The Canadian Museum for Human Rights (CMHR) is working to help teachers deliver at-home learning about human rights. A new section of its website, called the “COVID-19 – Learn at home” page, was launched this week.
Among the new educational initiatives is a free virtual lesson for high school students (modelled after a pre-existing Museum school program), where CMHR program interpreters interact with students in real time, online from their homes.
The Museum has also adapted its unique Be an Upstander online learning resource for Grades 5 to 8. In addition to the interactive web site, it now includes a new introductory video for students, filmed in the Rights Today gallery, and an adapted teacher guide with lesson plans for students learning from home.
“Teachers are looking for innovative ways to connect students with interesting educational materials,” said CMHR Education Program Manager Lise Pinkos. “Our programs are credible resources, developed with advice from teachers, that align with provincial curricula in Canada. They can help students meet expected outcomes for English Language Arts, French or Social Studies – or even be used for subjects like Art and Music.”
Many educators have also been using the Museum’s recorded virtual tours as learning experiences for their remote classrooms. Teachers will soon be able to access lesson plans to accompany these tours, being developed specifically for a home-learning environment. All resources exist in English or French. Please see the backgrounder below.
The Museum’s education team can also help teachers support students who have challenges accessing online programs. More information can be found on the Museum’s website at humanrights.ca, under the “Education” tab.
More about the programs
- Virtual lesson with a Museum program interpreter: High-school students can learn about the Canadian Charter of Rights and Freedoms and the Supreme Court of Canada in this real-time virtual lesson, adapted from a Museum school program. In this 30-minute experience, a trained guide working from home will challenge students to think about different perspectives on human rights that are considered by Canadian courts. Thanks to the generous support of the Richardson Foundation, this program is available for free. Teachers can contact email@example.com to book time for their classes.
- Learning with augmented reality (AR): Students can download “Proclamation 1982” for free from the App Store to learn about Canada’s Charter of Rights and Freedoms. The app (for iOS only) makes virtual people and objects appear in front of them, along with video, audio and historic images – all telling stories about the journey to the Proclamation of the Constitution Act, 1982 which enshrined the Charter – our most important legal document for human rights.
- Be an Upstander: This interactive resource is designed to help students in Grades 5 to 8 follow the example of well-known human rights defenders and take a stand on issues important to them. After watching a video filmed in the Museum’s Rights Today gallery, students work through an interactive website and learn that they too possess traits of a human rights upstander. Then they’ll be challenged to take tangible steps to create change through a special project. An adapted teacher guide designed for at-home learning includes suggested lesson plans. See an introductory video - will open in a new tab about this resource.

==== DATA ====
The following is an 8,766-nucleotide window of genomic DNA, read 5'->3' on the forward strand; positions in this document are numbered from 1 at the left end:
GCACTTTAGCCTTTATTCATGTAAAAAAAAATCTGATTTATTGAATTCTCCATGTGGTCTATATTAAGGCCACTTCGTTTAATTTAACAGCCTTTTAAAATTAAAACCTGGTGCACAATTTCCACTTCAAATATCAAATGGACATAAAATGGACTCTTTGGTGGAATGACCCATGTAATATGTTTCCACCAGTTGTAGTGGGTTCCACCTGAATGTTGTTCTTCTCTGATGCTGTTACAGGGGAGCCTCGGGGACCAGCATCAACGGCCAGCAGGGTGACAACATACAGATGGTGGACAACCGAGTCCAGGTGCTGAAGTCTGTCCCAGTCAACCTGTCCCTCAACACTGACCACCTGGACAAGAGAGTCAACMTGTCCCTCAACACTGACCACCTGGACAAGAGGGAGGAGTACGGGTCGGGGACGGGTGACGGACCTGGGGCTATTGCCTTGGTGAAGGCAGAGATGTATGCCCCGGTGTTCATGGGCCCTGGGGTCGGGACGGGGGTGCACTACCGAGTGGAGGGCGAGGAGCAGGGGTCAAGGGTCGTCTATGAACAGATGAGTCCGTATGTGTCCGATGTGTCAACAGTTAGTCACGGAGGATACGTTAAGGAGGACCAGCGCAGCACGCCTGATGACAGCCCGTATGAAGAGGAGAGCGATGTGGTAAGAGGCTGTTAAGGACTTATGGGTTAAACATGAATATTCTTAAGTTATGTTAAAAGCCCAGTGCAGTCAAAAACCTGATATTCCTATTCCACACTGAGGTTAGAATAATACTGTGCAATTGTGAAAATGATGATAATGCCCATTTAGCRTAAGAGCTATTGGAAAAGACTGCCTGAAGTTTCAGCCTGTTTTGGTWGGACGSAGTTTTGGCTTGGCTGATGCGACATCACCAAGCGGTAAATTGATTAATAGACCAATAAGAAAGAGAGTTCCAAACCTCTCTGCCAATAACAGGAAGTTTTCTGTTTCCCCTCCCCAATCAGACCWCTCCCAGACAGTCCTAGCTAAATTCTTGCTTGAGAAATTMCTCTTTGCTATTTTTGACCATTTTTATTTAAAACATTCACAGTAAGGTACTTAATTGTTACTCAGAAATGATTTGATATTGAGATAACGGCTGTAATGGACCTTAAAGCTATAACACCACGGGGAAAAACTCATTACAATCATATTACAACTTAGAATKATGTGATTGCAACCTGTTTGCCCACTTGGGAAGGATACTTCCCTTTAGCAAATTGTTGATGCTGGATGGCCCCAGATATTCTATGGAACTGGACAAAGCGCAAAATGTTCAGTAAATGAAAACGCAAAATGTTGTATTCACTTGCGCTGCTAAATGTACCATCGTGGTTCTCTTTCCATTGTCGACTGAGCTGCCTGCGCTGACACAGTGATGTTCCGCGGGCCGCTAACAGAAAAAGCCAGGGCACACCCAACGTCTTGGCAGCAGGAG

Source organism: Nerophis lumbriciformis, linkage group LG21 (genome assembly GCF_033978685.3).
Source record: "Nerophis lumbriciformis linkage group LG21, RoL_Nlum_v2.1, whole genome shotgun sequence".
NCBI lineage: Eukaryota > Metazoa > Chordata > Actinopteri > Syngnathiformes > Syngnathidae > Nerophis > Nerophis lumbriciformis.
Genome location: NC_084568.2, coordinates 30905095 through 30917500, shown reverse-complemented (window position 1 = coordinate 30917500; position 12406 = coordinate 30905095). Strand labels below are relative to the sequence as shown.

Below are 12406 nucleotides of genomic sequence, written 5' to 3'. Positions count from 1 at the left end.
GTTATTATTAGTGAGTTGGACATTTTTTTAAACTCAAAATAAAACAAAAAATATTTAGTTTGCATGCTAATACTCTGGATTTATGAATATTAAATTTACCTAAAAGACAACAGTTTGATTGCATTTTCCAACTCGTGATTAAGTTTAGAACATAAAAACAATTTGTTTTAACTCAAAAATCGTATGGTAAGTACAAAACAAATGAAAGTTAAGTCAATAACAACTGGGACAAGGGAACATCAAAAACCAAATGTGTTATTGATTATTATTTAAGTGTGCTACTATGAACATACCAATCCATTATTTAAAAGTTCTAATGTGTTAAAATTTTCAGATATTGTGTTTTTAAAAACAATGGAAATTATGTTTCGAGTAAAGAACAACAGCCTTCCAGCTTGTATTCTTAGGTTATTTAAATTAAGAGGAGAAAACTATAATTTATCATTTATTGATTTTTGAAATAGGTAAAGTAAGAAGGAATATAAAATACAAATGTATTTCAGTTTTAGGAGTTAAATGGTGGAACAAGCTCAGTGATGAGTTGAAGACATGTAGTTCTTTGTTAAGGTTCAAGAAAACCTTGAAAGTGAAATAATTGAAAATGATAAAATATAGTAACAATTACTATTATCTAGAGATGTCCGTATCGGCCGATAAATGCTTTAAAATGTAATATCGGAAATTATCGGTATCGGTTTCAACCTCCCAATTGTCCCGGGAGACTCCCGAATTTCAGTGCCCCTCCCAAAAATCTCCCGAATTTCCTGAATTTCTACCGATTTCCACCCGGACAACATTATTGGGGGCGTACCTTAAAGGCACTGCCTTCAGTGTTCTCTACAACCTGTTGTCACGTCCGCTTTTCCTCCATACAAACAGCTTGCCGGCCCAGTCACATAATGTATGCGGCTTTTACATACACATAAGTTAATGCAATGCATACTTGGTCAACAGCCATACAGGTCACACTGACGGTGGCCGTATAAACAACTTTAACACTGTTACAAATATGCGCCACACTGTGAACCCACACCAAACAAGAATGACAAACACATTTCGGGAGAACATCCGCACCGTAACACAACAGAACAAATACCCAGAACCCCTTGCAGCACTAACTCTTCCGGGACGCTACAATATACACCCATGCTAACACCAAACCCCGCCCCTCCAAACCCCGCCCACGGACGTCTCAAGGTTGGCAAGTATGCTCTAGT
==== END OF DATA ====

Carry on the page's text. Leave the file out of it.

- Virtual tours: The Museum has posted three different virtual tours that teachers may wish to share with at-home classrooms of all ages. “A Canadian Journey” is a 20-minute tour through aspects of the Indigenous Perspectives and Canadian Journeys gallery, including the story of human rights defender Viola Desmond – who is now on our $10 bill. In “A View from the Top” (10 minutes long) students learn about grandmothers in South Africa raising awareness about AIDS orphans and other exhibits in the Inspiring Change gallery. In “Amazing Architecture” (five minutes long), students will examine outdoor and indoor elements of the Museum building, learning how the architect was inspired by the Canadian landscape and human rights concepts. Lesson plans are being developed to support the first two gallery tours.
Other online educational features
- Indigenous art and youth visions: Students can explore the Spirit Panels that adorn a circular “basket” theatre in the Indigenous Perspectives gallery. These 13 works of art by Indigenous artists were created after workshops with Indigenous youth and Elders, held in every province and territory by the CMHR and the National Association of Friendship Centres. The website explains each panel through text, photos and videos – including youth talking about what human rights mean to them.
- Learning about Indian residential schools: The Museum has posted a link to a 90-minute documentary called Picking Up the Pieces: The Making of the Witness Blanket. The artist and filmmaker have decided to make it freely available online in order to share the power of storytelling and testimony during this time of fear, uncertainty and social isolation. The Witness Blanket is a powerful artwork by Carey Newman about the legacy of Indian residential schools in Canada. It stands as a national monument to the children.
- Mobile app: The Museum also offers a virtual gallery tour through its mobile app, where students can learn about exhibits and architecture through narration, images and video – right on their phones or tablets! In some galleries, the voices of curators and program developers are used to explain their work. This audio tour is available in English, French and sign language. The free app can be downloaded to any iOS or Android mobile device by searching “CMHR: Journey of Inspiration” in the App Store or Google Play.
- Stories: Many inspiring human rights stories can be found on the CMHR website, covering diverse events and topics from Canada and around the world.